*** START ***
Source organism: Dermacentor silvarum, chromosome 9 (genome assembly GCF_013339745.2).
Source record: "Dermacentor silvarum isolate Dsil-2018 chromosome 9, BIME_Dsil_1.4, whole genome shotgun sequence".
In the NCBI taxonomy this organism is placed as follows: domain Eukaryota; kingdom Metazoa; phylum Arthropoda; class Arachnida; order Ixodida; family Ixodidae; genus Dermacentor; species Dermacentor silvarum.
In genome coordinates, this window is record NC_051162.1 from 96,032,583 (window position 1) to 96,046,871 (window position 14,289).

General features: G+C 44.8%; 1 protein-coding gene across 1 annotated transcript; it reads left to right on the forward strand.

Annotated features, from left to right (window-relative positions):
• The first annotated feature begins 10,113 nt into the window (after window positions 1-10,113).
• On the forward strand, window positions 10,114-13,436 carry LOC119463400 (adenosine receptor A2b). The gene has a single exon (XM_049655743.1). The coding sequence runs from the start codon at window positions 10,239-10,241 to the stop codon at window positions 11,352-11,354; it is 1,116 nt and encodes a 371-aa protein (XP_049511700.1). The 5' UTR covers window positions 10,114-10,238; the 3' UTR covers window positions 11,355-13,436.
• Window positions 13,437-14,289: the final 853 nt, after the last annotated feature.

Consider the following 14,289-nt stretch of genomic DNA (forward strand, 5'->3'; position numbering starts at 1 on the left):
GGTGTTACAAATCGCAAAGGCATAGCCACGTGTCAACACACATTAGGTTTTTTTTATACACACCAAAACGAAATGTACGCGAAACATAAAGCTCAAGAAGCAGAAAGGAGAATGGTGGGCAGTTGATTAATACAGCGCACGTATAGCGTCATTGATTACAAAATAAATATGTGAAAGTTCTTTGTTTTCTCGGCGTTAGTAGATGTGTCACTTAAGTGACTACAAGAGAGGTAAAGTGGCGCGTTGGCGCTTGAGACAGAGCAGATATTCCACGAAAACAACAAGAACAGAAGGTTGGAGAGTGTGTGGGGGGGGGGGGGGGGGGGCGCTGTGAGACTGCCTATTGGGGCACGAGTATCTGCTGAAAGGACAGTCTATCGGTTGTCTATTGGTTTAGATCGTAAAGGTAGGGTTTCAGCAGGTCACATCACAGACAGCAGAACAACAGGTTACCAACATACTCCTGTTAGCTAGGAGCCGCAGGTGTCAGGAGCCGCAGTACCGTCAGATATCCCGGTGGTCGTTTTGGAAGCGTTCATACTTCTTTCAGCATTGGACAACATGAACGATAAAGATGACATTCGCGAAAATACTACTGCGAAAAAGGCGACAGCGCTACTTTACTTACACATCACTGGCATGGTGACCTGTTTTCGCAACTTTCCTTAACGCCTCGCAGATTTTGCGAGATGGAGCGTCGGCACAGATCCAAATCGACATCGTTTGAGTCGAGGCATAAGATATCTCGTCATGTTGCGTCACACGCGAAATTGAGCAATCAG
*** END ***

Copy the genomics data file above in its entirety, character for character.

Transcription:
Source organism: Dermacentor silvarum, chromosome 9 (genome assembly GCF_013339745.2).
Source record: "Dermacentor silvarum isolate Dsil-2018 chromosome 9, BIME_Dsil_1.4, whole genome shotgun sequence".
In the NCBI taxonomy this organism is placed as follows: domain Eukaryota; kingdom Metazoa; phylum Arthropoda; class Arachnida; order Ixodida; family Ixodidae; genus Dermacentor; species Dermacentor silvarum.
In genome coordinates, this window is record NC_051162.1 from 96,032,583 (window position 1) to 96,046,871 (window position 14,289).

General features: G+C 44.8%; 1 protein-coding gene across 1 annotated transcript; it reads left to right on the forward strand.

Annotated features, from left to right (window-relative positions):
• The first annotated feature begins 10,113 nt into the window (after window positions 1-10,113).
• On the forward strand, window positions 10,114-13,436 carry LOC119463400 (adenosine receptor A2b). The gene has a single exon (XM_049655743.1). The coding sequence runs from the start codon at window positions 10,239-10,241 to the stop codon at window positions 11,352-11,354; it is 1,116 nt and encodes a 371-aa protein (XP_049511700.1). The 5' UTR covers window positions 10,114-10,238; the 3' UTR covers window positions 11,355-13,436.
• Window positions 13,437-14,289: the final 853 nt, after the last annotated feature.

Consider the following 14,289-nt stretch of genomic DNA (forward strand, 5'->3'; position numbering starts at 1 on the left):
GGTGTTACAAATCGCAAAGGCATAGCCACGTGTCAACACACATTAGGTTTTTTTTATACACACCAAAACGAAATGTACGCGAAACATAAAGCTCAAGAAGCAGAAAGGAGAATGGTGGGCAGTTGATTAATACAGCGCACGTATAGCGTCATTGATTACAAAATAAATATGTGAAAGTTCTTTGTTTTCTCGGCGTTAGTAGATGTGTCACTTAAGTGACTACAAGAGAGGTAAAGTGGCGCGTTGGCGCTTGAGACAGAGCAGATATTCCACGAAAACAACAAGAACAGAAGGTTGGAGAGTGTGTGGGGGGGGGGGGGGGGGGGCGCTGTGAGACTGCCTATTGGGGCACGAGTATCTGCTGAAAGGACAGTCTATCGGTTGTCTATTGGTTTAGATCGTAAAGGTAGGGTTTCAGCAGGTCACATCACAGACAGCAGAACAACAGGTTACCAACATACTCCTGTTAGCTAGGAGCCGCAGGTGTCAGGAGCCGCAGTACCGTCAGATATCCCGGTGGTCGTTTTGGAAGCGTTCATACTTCTTTCAGCATTGGACAACATGAACGATAAAGATGACATTCGCGAAAATACTACTGCGAAAAAGGCGACAGCGCTACTTTACTTACACATCACTGGCATGGTGACCTGTTTTCGCAACTTTCCTTAACGCCTCGCAGATTTTGCGAGATGGAGCGTCGGCACAGATCCAAATCGACATCGTTTGAGTCGAGGCATAAGATATCTCGTCATGTTGCGTCACACGCGAAATTGAGCAATCAG